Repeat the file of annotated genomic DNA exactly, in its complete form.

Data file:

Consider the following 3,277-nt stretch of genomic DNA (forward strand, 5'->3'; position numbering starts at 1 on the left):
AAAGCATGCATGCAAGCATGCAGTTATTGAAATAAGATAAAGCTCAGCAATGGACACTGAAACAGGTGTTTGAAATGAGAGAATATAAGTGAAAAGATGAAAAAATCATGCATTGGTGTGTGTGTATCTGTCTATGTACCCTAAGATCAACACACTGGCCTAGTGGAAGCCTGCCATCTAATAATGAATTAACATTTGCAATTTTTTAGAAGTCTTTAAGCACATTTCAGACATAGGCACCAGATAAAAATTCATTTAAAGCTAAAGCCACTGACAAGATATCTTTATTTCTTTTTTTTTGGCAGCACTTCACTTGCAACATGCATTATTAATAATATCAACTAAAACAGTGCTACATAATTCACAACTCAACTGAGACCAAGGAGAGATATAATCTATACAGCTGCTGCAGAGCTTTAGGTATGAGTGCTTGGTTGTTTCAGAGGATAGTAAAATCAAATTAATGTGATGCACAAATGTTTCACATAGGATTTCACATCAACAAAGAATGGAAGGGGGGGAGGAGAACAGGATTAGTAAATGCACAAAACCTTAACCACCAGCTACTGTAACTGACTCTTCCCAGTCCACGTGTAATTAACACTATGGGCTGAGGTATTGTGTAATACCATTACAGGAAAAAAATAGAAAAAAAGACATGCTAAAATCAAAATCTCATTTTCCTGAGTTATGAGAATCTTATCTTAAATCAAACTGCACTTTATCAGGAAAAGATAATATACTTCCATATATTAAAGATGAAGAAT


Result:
Consider the following 3,277-nt stretch of genomic DNA (forward strand, 5'->3'; position numbering starts at 1 on the left):
AAAGCATGCATGCAAGCATGCAGTTATTGAAATAAGATAAAGCTCAGCAATGGACACTGAAACAGGTGTTTGAAATGAGAGAATATAAGTGAAAAGATGAAAAAATCATGCATTGGTGTGTGTGTATCTGTCTATGTACCCTAAGATCAACACACTGGCCTAGTGGAAGCCTGCCATCTAATAATGAATTAACATTTGCAATTTTTTAGAAGTCTTTAAGCACATTTCAGACATAGGCACCAGATAAAAATTCATTTAAAGCTAAAGCCACTGACAAGATATCTTTATTTCTTTTTTTTTGGCAGCACTTCACTTGCAACATGCATTATTAATAATATCAACTAAAACAGTGCTACATAATTCACAACTCAACTGAGACCAAGGAGAGATATAATCTATACAGCTGCTGCAGAGCTTTAGGTATGAGTGCTTGGTTGTTTCAGAGGATAGTAAAATCAAATTAATGTGATGCACAAATGTTTCACATAGGATTTCACATCAACAAAGAATGGAAGGGGGGGAGGAGAACAGGATTAGTAAATGCACAAAACCTTAACCACCAGCTACTGTAACTGACTCTTCCCAGTCCACGTGTAATTAACACTATGGGCTGAGGTATTGTGTAATACCATTACAGGAAAAAAATAGAAAAAAAGACATGCTAAAATCAAAATCTCATTTTCCTGAGTTATGAGAATCTTATCTTAAATCAAACTGCACTTTATCAGGAAAAGATAATATACTTCCATATATTAAAGATGAAGAAT